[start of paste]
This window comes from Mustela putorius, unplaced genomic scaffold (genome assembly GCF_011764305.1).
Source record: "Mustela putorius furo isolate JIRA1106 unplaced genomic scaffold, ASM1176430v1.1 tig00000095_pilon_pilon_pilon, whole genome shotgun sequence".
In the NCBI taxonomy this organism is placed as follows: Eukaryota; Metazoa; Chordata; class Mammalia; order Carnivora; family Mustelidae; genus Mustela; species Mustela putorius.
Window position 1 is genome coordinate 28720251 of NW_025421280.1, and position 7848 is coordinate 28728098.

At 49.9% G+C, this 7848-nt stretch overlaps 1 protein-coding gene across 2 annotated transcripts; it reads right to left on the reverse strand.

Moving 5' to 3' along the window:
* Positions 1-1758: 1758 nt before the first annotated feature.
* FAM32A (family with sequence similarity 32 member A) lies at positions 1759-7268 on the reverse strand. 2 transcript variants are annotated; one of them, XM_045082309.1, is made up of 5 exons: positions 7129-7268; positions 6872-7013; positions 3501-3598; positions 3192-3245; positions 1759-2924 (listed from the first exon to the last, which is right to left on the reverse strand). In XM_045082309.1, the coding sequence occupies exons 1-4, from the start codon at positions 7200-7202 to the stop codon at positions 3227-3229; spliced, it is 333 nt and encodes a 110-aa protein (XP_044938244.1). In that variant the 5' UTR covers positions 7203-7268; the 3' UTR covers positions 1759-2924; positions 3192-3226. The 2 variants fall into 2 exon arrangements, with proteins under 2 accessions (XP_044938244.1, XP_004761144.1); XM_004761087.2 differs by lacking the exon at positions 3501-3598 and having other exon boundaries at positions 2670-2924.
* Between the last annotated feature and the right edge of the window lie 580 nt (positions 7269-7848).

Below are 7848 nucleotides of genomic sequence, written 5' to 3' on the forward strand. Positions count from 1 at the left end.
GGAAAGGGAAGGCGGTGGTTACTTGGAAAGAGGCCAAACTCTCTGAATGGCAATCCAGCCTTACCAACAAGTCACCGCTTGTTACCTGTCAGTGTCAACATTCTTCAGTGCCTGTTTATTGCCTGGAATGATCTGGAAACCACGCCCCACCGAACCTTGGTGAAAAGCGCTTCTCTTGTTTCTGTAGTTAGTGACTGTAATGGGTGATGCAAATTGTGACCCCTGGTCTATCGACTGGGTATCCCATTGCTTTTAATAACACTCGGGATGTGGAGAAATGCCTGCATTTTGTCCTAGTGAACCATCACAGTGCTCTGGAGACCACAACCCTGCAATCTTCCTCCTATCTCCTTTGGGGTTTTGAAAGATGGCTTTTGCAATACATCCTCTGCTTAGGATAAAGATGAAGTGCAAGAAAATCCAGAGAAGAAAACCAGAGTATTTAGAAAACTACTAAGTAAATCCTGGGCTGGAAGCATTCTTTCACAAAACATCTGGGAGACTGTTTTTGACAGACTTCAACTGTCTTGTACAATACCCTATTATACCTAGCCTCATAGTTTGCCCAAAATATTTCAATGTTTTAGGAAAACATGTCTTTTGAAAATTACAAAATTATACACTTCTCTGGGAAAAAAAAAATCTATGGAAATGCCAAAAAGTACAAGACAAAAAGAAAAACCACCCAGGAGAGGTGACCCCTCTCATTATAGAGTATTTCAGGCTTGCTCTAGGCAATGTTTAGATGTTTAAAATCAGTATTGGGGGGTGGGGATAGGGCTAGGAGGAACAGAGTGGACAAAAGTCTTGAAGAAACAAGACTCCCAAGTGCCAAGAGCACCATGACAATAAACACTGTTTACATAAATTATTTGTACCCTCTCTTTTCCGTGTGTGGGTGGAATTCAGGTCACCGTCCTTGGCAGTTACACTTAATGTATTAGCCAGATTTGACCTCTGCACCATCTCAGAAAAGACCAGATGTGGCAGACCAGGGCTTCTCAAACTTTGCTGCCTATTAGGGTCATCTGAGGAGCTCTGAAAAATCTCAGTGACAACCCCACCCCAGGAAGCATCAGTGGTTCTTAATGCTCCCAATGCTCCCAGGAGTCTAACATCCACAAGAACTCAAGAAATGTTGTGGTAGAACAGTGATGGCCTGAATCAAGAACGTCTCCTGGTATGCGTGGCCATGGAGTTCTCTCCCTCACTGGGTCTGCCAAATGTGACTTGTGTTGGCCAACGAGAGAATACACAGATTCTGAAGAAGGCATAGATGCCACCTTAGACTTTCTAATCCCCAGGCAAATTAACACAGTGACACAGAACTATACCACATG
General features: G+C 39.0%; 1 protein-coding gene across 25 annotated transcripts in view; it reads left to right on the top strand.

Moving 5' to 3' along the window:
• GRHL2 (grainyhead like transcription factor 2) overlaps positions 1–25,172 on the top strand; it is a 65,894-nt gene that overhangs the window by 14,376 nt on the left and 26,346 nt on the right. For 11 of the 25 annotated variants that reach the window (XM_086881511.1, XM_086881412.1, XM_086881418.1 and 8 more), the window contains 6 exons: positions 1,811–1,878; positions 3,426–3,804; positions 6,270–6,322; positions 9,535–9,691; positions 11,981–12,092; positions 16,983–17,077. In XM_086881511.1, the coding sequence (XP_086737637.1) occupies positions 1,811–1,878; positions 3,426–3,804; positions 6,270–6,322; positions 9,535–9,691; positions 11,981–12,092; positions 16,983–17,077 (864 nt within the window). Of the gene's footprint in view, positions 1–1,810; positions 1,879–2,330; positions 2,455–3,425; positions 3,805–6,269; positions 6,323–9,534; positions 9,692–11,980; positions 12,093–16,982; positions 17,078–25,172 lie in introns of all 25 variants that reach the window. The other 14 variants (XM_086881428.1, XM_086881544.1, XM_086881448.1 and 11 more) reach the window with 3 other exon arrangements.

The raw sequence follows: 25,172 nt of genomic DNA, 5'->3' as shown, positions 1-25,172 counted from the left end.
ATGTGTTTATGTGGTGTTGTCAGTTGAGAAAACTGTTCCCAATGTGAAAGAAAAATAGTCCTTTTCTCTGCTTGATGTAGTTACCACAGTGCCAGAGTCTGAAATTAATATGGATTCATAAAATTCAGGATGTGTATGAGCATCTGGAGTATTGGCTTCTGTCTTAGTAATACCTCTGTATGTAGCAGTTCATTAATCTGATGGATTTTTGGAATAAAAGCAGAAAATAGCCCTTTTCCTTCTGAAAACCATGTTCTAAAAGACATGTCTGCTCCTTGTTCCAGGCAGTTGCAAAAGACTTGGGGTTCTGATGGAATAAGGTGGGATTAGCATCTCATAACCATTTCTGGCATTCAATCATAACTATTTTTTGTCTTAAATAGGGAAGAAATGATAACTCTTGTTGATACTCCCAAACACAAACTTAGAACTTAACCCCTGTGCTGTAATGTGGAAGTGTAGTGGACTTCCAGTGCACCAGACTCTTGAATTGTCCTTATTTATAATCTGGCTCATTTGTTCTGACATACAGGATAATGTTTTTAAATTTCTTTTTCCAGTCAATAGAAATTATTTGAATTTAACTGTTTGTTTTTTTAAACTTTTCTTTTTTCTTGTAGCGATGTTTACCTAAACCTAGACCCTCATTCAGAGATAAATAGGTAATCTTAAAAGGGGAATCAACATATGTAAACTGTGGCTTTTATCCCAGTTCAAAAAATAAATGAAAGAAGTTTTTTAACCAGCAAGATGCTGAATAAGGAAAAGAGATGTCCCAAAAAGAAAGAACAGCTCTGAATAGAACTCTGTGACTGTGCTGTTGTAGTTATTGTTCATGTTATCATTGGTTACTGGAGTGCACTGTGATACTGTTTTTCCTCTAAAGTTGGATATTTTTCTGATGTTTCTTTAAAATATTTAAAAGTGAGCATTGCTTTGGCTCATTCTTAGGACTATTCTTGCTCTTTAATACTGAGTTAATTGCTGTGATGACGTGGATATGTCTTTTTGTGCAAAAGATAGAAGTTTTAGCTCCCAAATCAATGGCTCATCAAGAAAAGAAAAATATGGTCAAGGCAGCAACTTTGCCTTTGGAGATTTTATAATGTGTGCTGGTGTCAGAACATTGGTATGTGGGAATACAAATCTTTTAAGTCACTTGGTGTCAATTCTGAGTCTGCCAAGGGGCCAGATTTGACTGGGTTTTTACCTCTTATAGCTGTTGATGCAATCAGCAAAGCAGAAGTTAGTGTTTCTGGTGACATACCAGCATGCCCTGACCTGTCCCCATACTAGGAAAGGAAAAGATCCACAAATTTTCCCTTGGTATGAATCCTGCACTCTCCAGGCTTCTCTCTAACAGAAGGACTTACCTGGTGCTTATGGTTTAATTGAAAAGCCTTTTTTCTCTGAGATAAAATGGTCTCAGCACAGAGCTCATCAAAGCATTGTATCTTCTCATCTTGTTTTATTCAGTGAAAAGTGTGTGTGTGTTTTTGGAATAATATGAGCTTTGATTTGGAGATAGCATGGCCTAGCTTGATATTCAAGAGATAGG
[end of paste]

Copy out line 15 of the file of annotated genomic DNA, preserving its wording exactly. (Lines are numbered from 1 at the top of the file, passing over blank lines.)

The raw sequence follows: 25,172 nt of genomic DNA, 5'->3' as shown, positions 1-25,172 counted from the left end.